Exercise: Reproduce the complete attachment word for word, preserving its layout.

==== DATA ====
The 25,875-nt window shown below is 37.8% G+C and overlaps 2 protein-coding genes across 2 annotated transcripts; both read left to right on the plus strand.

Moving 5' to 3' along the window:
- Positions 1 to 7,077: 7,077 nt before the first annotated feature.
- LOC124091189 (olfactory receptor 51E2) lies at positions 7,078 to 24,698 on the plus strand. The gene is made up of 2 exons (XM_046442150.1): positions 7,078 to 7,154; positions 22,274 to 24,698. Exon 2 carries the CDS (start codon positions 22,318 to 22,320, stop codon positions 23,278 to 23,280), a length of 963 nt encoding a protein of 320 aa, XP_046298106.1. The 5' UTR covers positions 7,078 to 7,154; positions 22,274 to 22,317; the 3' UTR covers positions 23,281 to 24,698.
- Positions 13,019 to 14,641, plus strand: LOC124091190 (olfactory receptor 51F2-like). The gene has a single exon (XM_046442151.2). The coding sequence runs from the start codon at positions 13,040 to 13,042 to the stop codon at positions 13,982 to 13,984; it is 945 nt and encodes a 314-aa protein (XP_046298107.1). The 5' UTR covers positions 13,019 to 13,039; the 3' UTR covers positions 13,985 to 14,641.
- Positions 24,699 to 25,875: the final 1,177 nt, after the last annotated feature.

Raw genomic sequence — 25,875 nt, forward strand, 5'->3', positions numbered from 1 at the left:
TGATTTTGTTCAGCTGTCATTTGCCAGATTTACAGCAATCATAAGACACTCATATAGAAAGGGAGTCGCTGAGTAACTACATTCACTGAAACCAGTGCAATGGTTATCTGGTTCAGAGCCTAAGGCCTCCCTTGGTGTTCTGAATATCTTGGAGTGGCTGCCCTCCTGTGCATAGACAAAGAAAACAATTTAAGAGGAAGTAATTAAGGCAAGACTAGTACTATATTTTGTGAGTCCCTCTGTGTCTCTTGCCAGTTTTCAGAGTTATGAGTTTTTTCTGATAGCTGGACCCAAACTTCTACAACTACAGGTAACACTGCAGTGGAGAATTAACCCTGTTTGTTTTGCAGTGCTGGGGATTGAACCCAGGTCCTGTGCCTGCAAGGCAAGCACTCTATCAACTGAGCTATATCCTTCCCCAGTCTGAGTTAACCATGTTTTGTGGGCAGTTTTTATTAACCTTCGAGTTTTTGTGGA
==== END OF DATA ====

The 25,875-nt window shown below is 37.8% G+C and overlaps 2 protein-coding genes across 2 annotated transcripts; both read left to right on the plus strand.

Moving 5' to 3' along the window:
- Positions 1 to 7,077: 7,077 nt before the first annotated feature.
- LOC124091189 (olfactory receptor 51E2) lies at positions 7,078 to 24,698 on the plus strand. The gene is made up of 2 exons (XM_046442150.1): positions 7,078 to 7,154; positions 22,274 to 24,698. Exon 2 carries the CDS (start codon positions 22,318 to 22,320, stop codon positions 23,278 to 23,280), a length of 963 nt encoding a protein of 320 aa, XP_046298106.1. The 5' UTR covers positions 7,078 to 7,154; positions 22,274 to 22,317; the 3' UTR covers positions 23,281 to 24,698.
- Positions 13,019 to 14,641, plus strand: LOC124091190 (olfactory receptor 51F2-like). The gene has a single exon (XM_046442151.2). The coding sequence runs from the start codon at positions 13,040 to 13,042 to the stop codon at positions 13,982 to 13,984; it is 945 nt and encodes a 314-aa protein (XP_046298107.1). The 5' UTR covers positions 13,019 to 13,039; the 3' UTR covers positions 13,985 to 14,641.
- Positions 24,699 to 25,875: the final 1,177 nt, after the last annotated feature.

Raw genomic sequence — 25,875 nt, forward strand, 5'->3', positions numbered from 1 at the left:
TGATTTTGTTCAGCTGTCATTTGCCAGATTTACAGCAATCATAAGACACTCATATAGAAAGGGAGTCGCTGAGTAACTACATTCACTGAAACCAGTGCAATGGTTATCTGGTTCAGAGCCTAAGGCCTCCCTTGGTGTTCTGAATATCTTGGAGTGGCTGCCCTCCTGTGCATAGACAAAGAAAACAATTTAAGAGGAAGTAATTAAGGCAAGACTAGTACTATATTTTGTGAGTCCCTCTGTGTCTCTTGCCAGTTTTCAGAGTTATGAGTTTTTTCTGATAGCTGGACCCAAACTTCTACAACTACAGGTAACACTGCAGTGGAGAATTAACCCTGTTTGTTTTGCAGTGCTGGGGATTGAACCCAGGTCCTGTGCCTGCAAGGCAAGCACTCTATCAACTGAGCTATATCCTTCCCCAGTCTGAGTTAACCATGTTTTGTGGGCAGTTTTTATTAACCTTCGAGTTTTTGTGGA